There are a few reasons why images fade on thermal paper. The usage of a dye and a type of co-reactant technology is sensitive to ultraviolet lighting. The rate of fading and the degree in which it fades can depend on the kind of light it’s being exposed to, for instance, office lighting would take longer to cause thermal paper to fade whereas direct ultraviolet rays can cause fading rather quickly. Also, it depends on how the image on the paper was produced, if it isn’t stable, this can also cause a fast degree of fading. The intensity of ultraviolet rays can also determine the rate of thermal paper fade.
This results in proper storage of unused thermal paper. The product should be stored in an area with acceptable environmental conditions with no lighting, a relative humidity percentage range of 45% to 65%, and a temperature of below 77 degrees Fahrenheit. If these environmental parameters are acceptable, then the longevity of a stock of thermal paper should last from 5 to 7 years.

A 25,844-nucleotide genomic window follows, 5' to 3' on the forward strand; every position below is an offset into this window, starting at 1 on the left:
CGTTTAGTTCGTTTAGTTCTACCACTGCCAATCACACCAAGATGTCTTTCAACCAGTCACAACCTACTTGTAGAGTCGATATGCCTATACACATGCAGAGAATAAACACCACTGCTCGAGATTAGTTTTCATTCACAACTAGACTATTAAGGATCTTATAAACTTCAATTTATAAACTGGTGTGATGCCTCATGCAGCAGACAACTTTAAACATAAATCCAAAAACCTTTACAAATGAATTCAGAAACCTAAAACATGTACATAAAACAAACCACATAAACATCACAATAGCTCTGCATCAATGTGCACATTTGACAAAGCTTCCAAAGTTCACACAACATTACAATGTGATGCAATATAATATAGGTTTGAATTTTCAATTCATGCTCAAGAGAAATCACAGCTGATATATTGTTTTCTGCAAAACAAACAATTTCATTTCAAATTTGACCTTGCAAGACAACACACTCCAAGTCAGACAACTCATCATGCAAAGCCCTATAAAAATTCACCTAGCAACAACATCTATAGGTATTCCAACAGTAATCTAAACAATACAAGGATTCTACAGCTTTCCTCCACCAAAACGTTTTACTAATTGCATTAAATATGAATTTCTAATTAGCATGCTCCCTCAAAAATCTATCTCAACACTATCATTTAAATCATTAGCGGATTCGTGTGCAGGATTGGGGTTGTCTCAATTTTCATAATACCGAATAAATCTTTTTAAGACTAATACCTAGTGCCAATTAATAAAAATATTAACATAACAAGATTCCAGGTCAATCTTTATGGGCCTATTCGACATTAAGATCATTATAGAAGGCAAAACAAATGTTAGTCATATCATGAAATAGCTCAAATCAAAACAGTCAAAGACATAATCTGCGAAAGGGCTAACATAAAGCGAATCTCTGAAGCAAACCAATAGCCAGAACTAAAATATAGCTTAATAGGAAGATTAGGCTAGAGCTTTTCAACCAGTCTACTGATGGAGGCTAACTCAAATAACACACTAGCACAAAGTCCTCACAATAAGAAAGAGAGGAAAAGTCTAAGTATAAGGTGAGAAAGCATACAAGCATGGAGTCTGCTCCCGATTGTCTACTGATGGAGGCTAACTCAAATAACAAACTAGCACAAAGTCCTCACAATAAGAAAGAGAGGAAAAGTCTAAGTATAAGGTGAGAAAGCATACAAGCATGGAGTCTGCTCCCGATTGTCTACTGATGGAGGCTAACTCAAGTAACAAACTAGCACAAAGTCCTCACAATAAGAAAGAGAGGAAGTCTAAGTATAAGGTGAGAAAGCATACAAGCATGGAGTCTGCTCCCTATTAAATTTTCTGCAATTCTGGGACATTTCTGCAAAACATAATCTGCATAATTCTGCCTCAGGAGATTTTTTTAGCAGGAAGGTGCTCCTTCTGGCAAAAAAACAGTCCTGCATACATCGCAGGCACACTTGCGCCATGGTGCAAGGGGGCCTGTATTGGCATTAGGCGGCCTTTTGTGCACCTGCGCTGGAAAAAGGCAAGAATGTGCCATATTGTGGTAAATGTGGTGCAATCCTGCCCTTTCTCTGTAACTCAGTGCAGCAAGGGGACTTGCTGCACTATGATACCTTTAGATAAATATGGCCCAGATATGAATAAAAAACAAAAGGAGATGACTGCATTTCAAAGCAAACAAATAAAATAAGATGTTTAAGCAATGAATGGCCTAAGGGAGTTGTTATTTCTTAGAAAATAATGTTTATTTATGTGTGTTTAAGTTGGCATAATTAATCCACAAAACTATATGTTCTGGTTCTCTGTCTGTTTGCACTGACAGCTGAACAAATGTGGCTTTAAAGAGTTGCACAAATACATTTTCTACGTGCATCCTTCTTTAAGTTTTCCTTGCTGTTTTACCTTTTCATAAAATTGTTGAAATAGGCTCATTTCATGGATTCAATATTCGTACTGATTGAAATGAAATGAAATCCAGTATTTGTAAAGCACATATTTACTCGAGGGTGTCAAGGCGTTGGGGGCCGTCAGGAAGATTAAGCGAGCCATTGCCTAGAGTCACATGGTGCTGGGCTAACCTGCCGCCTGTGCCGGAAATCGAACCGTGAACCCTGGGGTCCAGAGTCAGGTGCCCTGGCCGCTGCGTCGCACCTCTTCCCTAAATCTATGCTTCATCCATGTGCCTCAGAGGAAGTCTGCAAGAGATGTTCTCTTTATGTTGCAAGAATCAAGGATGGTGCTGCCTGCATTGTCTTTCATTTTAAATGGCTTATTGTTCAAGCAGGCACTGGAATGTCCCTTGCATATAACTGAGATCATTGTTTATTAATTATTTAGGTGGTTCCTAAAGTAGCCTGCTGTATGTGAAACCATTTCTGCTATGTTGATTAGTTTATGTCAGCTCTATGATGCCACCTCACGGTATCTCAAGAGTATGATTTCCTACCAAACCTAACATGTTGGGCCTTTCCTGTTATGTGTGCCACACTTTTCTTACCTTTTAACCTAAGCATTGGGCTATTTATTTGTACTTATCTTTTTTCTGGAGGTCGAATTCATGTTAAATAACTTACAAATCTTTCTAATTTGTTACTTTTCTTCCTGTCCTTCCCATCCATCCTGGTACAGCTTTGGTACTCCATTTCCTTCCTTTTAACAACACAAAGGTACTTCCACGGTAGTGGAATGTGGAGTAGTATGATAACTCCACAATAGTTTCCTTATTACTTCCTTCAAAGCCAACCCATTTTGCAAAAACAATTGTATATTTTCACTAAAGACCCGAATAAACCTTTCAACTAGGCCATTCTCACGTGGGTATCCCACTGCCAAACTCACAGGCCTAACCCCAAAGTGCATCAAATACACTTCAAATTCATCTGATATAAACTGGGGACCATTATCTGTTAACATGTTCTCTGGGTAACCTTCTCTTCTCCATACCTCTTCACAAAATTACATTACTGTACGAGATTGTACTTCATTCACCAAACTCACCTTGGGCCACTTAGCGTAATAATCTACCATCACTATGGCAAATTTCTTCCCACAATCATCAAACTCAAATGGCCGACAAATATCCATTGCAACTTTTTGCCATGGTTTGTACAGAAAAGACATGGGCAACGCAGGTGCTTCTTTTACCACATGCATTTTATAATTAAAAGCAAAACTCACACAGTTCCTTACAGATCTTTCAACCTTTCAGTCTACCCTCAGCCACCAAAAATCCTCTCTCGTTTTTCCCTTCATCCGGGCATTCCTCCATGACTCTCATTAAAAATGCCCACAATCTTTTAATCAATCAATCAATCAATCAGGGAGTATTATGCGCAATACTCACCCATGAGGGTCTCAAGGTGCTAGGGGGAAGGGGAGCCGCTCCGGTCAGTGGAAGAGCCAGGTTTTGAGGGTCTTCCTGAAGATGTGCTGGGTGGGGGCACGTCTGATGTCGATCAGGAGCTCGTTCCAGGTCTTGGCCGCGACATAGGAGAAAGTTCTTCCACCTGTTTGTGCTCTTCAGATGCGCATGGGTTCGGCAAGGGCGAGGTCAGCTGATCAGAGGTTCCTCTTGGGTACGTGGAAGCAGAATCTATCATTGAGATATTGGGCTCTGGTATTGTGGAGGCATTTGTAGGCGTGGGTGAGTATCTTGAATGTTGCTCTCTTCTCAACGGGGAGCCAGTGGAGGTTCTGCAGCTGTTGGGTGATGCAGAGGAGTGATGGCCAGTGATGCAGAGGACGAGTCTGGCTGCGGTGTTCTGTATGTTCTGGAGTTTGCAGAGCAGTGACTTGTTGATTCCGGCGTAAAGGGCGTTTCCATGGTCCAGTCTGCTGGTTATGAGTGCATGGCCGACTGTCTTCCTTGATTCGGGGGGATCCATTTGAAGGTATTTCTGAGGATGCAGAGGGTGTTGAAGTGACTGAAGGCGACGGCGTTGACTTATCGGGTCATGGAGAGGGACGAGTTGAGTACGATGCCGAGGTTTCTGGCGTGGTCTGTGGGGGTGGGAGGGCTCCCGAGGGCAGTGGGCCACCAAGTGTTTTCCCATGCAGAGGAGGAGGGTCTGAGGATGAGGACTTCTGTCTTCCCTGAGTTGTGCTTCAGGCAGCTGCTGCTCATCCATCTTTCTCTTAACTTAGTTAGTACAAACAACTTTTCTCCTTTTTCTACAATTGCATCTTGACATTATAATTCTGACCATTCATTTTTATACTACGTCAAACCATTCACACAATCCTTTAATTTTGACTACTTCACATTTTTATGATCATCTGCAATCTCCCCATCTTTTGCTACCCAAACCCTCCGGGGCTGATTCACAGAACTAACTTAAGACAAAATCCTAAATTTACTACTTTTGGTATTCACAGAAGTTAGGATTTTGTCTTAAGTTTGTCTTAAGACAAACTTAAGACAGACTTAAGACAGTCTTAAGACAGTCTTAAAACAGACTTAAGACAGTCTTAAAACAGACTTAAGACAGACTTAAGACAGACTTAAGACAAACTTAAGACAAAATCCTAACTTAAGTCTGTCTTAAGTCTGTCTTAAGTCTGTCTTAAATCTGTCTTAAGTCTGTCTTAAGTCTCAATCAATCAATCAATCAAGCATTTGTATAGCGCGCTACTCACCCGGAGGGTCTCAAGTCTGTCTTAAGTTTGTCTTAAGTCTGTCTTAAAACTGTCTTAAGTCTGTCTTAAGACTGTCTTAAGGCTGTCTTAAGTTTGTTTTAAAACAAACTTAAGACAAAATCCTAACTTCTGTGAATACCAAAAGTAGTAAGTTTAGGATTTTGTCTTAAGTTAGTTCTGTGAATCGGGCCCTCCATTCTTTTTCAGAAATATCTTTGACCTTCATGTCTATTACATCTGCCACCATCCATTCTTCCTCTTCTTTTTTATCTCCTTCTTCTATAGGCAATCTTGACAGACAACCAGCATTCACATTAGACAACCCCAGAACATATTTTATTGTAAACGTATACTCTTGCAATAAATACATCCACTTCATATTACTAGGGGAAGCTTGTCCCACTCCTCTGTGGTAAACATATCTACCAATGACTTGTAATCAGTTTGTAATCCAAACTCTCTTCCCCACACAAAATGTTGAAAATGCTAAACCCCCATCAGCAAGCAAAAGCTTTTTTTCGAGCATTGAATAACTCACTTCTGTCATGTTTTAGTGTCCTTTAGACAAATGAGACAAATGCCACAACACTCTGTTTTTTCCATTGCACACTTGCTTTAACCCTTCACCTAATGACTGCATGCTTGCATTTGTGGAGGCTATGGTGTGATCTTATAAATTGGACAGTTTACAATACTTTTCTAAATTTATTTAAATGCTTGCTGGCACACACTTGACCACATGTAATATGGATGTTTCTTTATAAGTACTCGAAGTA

Sometimes exposure to certain chemicals or solutions can cause issues with thermal paper degradation. Thermal paper should be kept away from the following: organic solvents, ammonia, petroleum solvents, thermal systems that are contrary to the thermal paper itself, plasticizers, cleaning solutions, diazo copy paper of the wet variety, carbon and carbon less papers, coast coated papers, papers with tribunal phosphate, certain types of oils, and prolonged exposure to water.